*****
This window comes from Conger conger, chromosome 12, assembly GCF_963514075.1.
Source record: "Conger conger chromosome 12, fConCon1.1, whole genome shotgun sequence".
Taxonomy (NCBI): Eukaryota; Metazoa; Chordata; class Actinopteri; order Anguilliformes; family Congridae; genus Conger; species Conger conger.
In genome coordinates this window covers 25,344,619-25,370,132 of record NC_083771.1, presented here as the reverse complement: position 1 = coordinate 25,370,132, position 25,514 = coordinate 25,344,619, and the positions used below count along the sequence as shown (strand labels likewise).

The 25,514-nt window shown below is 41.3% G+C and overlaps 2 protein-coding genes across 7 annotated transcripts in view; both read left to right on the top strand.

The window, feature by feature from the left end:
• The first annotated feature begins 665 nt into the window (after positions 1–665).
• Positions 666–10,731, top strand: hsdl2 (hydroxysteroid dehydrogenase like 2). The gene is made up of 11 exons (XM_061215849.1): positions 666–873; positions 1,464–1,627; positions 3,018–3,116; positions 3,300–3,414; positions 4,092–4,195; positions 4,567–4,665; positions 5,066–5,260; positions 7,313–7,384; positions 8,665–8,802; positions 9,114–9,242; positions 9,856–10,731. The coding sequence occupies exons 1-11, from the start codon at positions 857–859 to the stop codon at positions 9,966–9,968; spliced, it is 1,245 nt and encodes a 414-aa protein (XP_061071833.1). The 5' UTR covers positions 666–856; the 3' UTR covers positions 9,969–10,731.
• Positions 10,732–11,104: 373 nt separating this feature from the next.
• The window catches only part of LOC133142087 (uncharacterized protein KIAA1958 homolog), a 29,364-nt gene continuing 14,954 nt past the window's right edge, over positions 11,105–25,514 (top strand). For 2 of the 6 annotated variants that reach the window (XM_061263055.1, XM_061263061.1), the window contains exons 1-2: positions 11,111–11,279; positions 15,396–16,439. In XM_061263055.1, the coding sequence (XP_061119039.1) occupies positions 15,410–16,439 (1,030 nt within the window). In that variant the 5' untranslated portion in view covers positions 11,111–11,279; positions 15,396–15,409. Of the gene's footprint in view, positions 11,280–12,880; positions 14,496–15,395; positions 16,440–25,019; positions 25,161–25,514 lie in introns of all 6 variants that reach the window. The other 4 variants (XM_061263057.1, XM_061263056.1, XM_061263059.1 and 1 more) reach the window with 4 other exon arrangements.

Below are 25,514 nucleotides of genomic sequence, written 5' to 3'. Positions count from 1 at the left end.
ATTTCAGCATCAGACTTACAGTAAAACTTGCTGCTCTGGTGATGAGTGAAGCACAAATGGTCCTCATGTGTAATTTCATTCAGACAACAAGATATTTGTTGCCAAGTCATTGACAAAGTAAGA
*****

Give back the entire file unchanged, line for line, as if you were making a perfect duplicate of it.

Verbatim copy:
This window comes from Conger conger, chromosome 12, assembly GCF_963514075.1.
Source record: "Conger conger chromosome 12, fConCon1.1, whole genome shotgun sequence".
Taxonomy (NCBI): Eukaryota; Metazoa; Chordata; class Actinopteri; order Anguilliformes; family Congridae; genus Conger; species Conger conger.
In genome coordinates this window covers 25,344,619-25,370,132 of record NC_083771.1, presented here as the reverse complement: position 1 = coordinate 25,370,132, position 25,514 = coordinate 25,344,619, and the positions used below count along the sequence as shown (strand labels likewise).

The 25,514-nt window shown below is 41.3% G+C and overlaps 2 protein-coding genes across 7 annotated transcripts in view; both read left to right on the top strand.

The window, feature by feature from the left end:
• The first annotated feature begins 665 nt into the window (after positions 1–665).
• Positions 666–10,731, top strand: hsdl2 (hydroxysteroid dehydrogenase like 2). The gene is made up of 11 exons (XM_061215849.1): positions 666–873; positions 1,464–1,627; positions 3,018–3,116; positions 3,300–3,414; positions 4,092–4,195; positions 4,567–4,665; positions 5,066–5,260; positions 7,313–7,384; positions 8,665–8,802; positions 9,114–9,242; positions 9,856–10,731. The coding sequence occupies exons 1-11, from the start codon at positions 857–859 to the stop codon at positions 9,966–9,968; spliced, it is 1,245 nt and encodes a 414-aa protein (XP_061071833.1). The 5' UTR covers positions 666–856; the 3' UTR covers positions 9,969–10,731.
• Positions 10,732–11,104: 373 nt separating this feature from the next.
• The window catches only part of LOC133142087 (uncharacterized protein KIAA1958 homolog), a 29,364-nt gene continuing 14,954 nt past the window's right edge, over positions 11,105–25,514 (top strand). For 2 of the 6 annotated variants that reach the window (XM_061263055.1, XM_061263061.1), the window contains exons 1-2: positions 11,111–11,279; positions 15,396–16,439. In XM_061263055.1, the coding sequence (XP_061119039.1) occupies positions 15,410–16,439 (1,030 nt within the window). In that variant the 5' untranslated portion in view covers positions 11,111–11,279; positions 15,396–15,409. Of the gene's footprint in view, positions 11,280–12,880; positions 14,496–15,395; positions 16,440–25,019; positions 25,161–25,514 lie in introns of all 6 variants that reach the window. The other 4 variants (XM_061263057.1, XM_061263056.1, XM_061263059.1 and 1 more) reach the window with 4 other exon arrangements.

Below are 25,514 nucleotides of genomic sequence, written 5' to 3'. Positions count from 1 at the left end.
ATTTCAGCATCAGACTTACAGTAAAACTTGCTGCTCTGGTGATGAGTGAAGCACAAATGGTCCTCATGTGTAATTTCATTCAGACAACAAGATATTTGTTGCCAAGTCATTGACAAAGTAAGA